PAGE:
“There is this wonderful, mythical law of nature that says the three things we crave most in life: happiness, freedom, and peace of mind – are always attained by giving them to someone else” – Peyton Conway March, US Army General, Chief of Staff WWI
Most of us grow up learning that in order to be happy, we must compete to acquire more admiration, acceptance, and articles than those around us. We develop have an insatiable need for validation through the external and physical parts of our existence. Throughout my life, I worked tirelessly to either get something I thought I wanted, to gain higher social status that I thought mattered, or to become better than others I thought were less than me. “Better” meant I had nicer things, made more money, was in better shape, had a good job, and was “happier” than my friends. The insatiable need for validation drove me to always want “more” from life. My inability to take care of or love myself created a void that caused me to believe others could fill. The more I believed that I needed love from someone else, in order to make me whole, the more that insatiable need unraveled and evolved into a healthy fear of abandonment. That fear successfully convinced me that my unhealthy, self-destructive choices I made in men and friendships were all that I truly deserved from life.
With this premise, I began to weave together a plan to somehow beat the fear. Not wanting to EVER appear weak to anyone else, I built a wall to keep my vulnerability hidden inside and the appearance of control outside. And, until a few years ago, I got really good at it. I had convinced myself and those around me that I had my s**t together …boooooyyyy…were we fooled. In my efforts to appear strong, I detached myself from anything I felt caused upset or grief or any sort of uncomfortable emotion. I denied that my tumultuous childhood had an impact on my present choices, yet still convinced myself that I would never be dependent on anyone (for fear they would just let me down). About this time, my career skyrocketed. I was also able to cultivate a good amount of power and control at work which then bled into my personal life and my confidence seemingly soared. Of course, I was working 90-hours/week so there really wasn’t much separation between my job and my personal life anyway.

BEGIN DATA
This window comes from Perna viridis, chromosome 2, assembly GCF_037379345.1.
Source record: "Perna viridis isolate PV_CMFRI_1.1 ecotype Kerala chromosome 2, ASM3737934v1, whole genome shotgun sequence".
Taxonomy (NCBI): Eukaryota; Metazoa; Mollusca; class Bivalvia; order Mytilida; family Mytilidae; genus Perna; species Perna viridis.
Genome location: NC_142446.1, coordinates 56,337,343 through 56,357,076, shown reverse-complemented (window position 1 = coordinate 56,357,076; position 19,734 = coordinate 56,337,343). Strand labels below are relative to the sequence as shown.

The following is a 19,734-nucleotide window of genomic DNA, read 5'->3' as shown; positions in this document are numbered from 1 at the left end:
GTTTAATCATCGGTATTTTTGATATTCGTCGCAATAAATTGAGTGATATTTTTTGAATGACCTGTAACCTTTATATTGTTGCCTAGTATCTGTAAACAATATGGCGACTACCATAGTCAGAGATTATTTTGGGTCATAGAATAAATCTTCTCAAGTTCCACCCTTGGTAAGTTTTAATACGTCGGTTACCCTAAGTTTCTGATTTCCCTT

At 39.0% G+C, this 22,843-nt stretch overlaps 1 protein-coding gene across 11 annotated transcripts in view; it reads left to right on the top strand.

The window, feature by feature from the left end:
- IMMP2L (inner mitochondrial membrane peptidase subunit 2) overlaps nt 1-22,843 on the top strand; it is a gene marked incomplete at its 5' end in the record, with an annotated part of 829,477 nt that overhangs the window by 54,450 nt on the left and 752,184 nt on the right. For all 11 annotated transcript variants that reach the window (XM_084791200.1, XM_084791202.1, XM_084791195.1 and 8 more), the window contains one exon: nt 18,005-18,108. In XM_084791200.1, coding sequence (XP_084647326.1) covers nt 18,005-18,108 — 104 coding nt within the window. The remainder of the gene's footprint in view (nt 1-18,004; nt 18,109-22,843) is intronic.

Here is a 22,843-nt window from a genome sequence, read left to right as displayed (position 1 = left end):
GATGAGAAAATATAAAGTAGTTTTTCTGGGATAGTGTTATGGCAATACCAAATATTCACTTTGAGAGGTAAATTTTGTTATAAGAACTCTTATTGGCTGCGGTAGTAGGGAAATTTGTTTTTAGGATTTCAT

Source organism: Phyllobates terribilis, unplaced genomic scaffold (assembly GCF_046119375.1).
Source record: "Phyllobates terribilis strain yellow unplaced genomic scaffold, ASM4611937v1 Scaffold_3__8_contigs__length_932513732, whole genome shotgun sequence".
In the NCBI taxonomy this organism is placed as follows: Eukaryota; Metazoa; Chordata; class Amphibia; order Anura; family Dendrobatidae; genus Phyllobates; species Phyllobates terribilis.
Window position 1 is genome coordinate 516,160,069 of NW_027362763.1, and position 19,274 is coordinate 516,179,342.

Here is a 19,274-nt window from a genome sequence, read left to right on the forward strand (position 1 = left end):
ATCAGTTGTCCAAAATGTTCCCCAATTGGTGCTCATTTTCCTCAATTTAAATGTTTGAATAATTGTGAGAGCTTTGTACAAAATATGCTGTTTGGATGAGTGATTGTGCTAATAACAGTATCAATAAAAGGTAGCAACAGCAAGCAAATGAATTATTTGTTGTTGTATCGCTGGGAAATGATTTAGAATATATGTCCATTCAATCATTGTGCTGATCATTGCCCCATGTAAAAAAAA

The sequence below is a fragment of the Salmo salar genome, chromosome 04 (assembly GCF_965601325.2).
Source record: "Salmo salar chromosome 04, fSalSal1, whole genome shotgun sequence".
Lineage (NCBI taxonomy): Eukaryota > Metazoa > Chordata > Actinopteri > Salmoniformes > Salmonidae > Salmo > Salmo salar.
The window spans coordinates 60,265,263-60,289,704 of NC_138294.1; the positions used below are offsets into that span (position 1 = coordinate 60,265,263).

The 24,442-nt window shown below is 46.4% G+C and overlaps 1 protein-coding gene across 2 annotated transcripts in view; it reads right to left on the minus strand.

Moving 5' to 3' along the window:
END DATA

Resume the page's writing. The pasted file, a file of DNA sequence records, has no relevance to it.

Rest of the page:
Power [pou-er] noun: 1.) ability to do or act; capability of doing or accomplishing something; 2.) political or national strength: the balance of power in Europe; 3.) great or marked ability to do or act; strength; might; force; 4.) the possession of control or command over others; authority; ascendancy: power over men’s minds; 5.) political ascendancy or control in the government of a country, state, etc. Synonyms: ascendancy, authority, authorization, birthright, clout, command, connection, diadem, direction, domination, dominion, hegemony, imperium, influence, inside track, jurisdiction, law, leadership, license, management, might, moxie, omnipotence, paramountcy, predominance, prerogative, prestige, privilege, regency, right, rule, say-so, sovereignty, steam, strength, strings, superiority, supremacy, sway, warrant, weight, wire
Ironically, I have spent my lifetime being angry at those in power. As a child, I rebelled against those who were in a position of authority over me – family, educators, etc. As I got older, this transferred to boyfriends, then my (ex)husband, and often towards any one in a role of authority over me. Fundamentally, I resented being controlled by someone else and always questioned people’s motives for wanting to have that control over others. Yet, I hungered to obtain more power over that which is uncontrollable – life.
Then, a few years ago, I received an unwelcomed and tragic wake-up call as to how little control I had actually “accumulated” and what that power truly amounted to…..my cousin died. His name was Jack….and he was a complete and whole expression of divine love. Just six weeks after he was born, he was admitted to the hospital. He was unresponsive and barely breathing. He had skull fractures, bite marks, bruises, and brain damage. It was Monday afternoon when I got the call that I needed to get to Children’s Hospital as quickly as possible. Until that day, I had been too busy managing a yoga studio (of all places and useless ways to waste your life away, manage a corporate yoga studio….trust me on that….) to go and meet Jack. Until that day, I had no desire to have children.
You see, children and I didn’t really get along, despite my time as a nanny when I was younger. I saw them as a reminder of all of the joy I had missed out on because I acted “wise beyond my years” (whatever that means…I am pretty sure I am not any more wise now than when I was TWO). It is interesting how the Universe just decides one day that your life will dramatically change. Jack had been badly beaten by his father (who is now serving quite a long prison sentence….thank you very much). His head was wrapped in bandages, he was hooked up to several machines to monitor his vital signs, his brain had swelled, he needed a feeding tube and a respirator, yet he fought to live. I had no idea what to expect when I walked into the NICU (neonatal intensive care unit) that afternoon, but in one instant, I fell in love. Jack and I had developed an ineffable bond that was felt by all of those supporting my family. His EEG would light up every time I came in the room and my heart leapt whenever I held him.